It is, to my mind, a fatal mistake to consider the human psyche as a merely personal affair and to explain it exclusively from a personal point of view. Such a mode of explanation is only applicable to the individual in his ordinary everyday occupations and relationships. If, however, some slight trouble occurs, perhaps in the form of an unforeseen and somewhat extraordinary event, instantly instinctive forces are called up, forces which appear to be wholly unexpected, new, and even strange. They can no longer be explained by personal motives, being comparable rather to certain primitive occurrences like panics at solar eclipses and such things…The change of character that is brought about by the uprush of collective forces is amazing. A gentle and reasonable being can be transformed into a maniac or a savage beast. One is always inclined to lay the blame on external circumstances, but nothing could explode in us if it had not been there. As a matter of fact, we are always living upon a volcano and there is, as far as we know, no human means of protection against a possible outburst which will destroy everybody within its reach. (pg. 17).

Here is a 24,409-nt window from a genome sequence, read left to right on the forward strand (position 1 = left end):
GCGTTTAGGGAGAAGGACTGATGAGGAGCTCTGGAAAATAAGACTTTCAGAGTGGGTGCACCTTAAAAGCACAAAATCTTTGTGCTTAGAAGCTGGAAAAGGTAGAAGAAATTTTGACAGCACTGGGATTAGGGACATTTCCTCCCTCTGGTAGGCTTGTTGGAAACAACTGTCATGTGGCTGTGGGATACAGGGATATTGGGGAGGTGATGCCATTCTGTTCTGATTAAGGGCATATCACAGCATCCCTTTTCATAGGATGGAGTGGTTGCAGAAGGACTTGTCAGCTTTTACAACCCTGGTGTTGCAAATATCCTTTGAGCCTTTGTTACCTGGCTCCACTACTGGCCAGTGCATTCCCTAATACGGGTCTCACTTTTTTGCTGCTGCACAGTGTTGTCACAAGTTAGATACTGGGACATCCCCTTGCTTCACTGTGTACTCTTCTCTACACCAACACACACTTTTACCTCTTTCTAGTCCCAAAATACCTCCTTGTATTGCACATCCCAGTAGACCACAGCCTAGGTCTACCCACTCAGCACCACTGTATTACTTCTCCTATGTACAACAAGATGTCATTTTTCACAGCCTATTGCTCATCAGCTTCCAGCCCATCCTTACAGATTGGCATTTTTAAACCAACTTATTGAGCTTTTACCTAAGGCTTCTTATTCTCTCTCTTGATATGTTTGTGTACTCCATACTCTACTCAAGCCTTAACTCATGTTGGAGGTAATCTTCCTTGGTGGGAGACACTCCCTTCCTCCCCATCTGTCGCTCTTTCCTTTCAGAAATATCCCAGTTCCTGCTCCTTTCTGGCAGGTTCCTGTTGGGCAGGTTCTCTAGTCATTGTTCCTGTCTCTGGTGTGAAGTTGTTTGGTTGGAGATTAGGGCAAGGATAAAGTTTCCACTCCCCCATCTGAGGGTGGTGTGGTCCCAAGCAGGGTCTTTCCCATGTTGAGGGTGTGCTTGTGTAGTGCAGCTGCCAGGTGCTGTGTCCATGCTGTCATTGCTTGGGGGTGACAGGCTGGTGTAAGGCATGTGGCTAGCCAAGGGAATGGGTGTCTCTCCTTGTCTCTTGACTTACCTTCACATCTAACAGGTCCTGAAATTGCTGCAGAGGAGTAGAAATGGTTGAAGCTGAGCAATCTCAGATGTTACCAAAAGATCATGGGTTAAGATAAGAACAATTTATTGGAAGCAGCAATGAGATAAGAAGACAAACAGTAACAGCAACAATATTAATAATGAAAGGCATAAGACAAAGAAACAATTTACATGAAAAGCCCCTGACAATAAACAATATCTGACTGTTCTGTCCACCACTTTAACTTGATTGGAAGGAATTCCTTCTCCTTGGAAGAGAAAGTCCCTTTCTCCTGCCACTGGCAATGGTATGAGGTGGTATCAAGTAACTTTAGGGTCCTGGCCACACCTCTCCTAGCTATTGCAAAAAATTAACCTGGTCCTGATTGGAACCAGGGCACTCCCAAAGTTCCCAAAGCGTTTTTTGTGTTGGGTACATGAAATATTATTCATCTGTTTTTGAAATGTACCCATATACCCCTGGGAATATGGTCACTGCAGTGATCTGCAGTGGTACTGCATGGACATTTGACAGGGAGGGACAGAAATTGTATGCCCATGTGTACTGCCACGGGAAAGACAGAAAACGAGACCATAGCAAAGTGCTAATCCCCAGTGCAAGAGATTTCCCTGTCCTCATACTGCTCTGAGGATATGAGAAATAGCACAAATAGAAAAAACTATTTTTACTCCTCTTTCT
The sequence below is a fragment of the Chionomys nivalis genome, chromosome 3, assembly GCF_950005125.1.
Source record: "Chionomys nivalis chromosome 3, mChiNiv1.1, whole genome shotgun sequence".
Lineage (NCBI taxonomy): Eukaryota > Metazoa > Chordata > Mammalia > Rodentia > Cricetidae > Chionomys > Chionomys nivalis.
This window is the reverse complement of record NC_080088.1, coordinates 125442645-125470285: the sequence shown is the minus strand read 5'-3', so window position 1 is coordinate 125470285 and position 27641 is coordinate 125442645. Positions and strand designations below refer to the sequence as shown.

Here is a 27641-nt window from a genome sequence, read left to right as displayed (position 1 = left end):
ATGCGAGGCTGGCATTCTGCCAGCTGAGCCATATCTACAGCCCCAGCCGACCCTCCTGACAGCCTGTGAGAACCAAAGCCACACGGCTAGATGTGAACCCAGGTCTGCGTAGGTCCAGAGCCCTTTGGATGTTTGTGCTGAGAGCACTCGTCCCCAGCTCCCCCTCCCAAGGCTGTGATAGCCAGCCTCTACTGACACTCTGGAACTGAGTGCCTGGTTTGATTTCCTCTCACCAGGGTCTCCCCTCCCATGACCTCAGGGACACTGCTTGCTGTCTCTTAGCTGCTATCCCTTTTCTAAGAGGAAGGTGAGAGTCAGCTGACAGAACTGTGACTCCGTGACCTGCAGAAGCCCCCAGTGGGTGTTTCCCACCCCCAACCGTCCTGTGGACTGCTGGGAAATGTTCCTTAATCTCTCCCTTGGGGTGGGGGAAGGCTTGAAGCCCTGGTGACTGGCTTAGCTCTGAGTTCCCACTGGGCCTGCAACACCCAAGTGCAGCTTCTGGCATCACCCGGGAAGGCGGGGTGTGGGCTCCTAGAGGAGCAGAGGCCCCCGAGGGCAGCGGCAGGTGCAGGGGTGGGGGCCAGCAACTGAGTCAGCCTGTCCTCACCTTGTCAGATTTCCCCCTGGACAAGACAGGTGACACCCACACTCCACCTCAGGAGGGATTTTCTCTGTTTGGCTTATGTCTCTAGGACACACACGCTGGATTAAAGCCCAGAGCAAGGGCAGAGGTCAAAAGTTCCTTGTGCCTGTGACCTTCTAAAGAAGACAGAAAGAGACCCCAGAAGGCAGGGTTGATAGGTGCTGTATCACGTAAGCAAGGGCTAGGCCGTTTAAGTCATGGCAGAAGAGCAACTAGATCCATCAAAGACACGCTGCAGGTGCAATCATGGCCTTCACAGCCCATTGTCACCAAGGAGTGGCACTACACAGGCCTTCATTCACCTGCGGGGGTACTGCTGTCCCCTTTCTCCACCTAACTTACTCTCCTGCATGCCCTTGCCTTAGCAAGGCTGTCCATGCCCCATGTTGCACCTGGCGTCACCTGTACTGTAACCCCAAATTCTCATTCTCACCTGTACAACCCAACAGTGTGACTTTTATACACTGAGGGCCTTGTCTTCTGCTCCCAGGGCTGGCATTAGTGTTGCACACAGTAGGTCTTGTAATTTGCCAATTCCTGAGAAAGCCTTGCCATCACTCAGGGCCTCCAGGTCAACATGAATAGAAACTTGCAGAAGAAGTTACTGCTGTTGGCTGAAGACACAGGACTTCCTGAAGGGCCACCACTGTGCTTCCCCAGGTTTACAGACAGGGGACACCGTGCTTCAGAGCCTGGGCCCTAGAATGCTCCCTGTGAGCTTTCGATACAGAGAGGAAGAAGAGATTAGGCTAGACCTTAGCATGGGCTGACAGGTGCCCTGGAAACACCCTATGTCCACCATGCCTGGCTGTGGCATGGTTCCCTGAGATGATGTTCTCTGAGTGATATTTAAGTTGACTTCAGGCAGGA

Savage beasts and volcanoes, yeah!! What Jung is talking about, of course, is what happens when one is seized by an archetypal complex. So here we have another answer to the cause-and-effect question. Instead of emoting as reaction to an external world, or sourced by an internal schema, we are instead vehicles of expression caught up and inside of autonomous complexes. Our emotions are not ours, they are not personal, but collective, archetypal. These internal figures – Shadow, Ego, Animus, Great Mother, Self, etc. - “These are the archetypes, the persons to whom we ultimately owe our personality. In speaking of them, Jung says “we are obliged to reverse our rationalistic causal sequence, and instead of deriving these figures from our psychic conditions, must derive our psychic conditions from these figures.” (Jung, CW 13, par. 299, 62). In other words, the idea that each of us has a personal independent psyche is backwards. I don’t have a soul inside of me, soul has me inside of it. According to Hillman, we live and move in psyche. The external forms we see originate in our imagination. They come and go, but soul is ever-present. When I ask the question of why I feel what I feel, I come closest to my reality when I see through the form to the idea behind it, the content within and expressed through the form, the vastness and beauty of soul. In Alba’s dream, Clara made an appeal to the content within Alba. While there is nothing so blinding as perception of form, Alba was able to see through it. By listening to the archetypal dream figure, she grasped that her reality, her true feeling, was not given by her fragile and broken body. In that moment of salvation, she identified with Soul instead.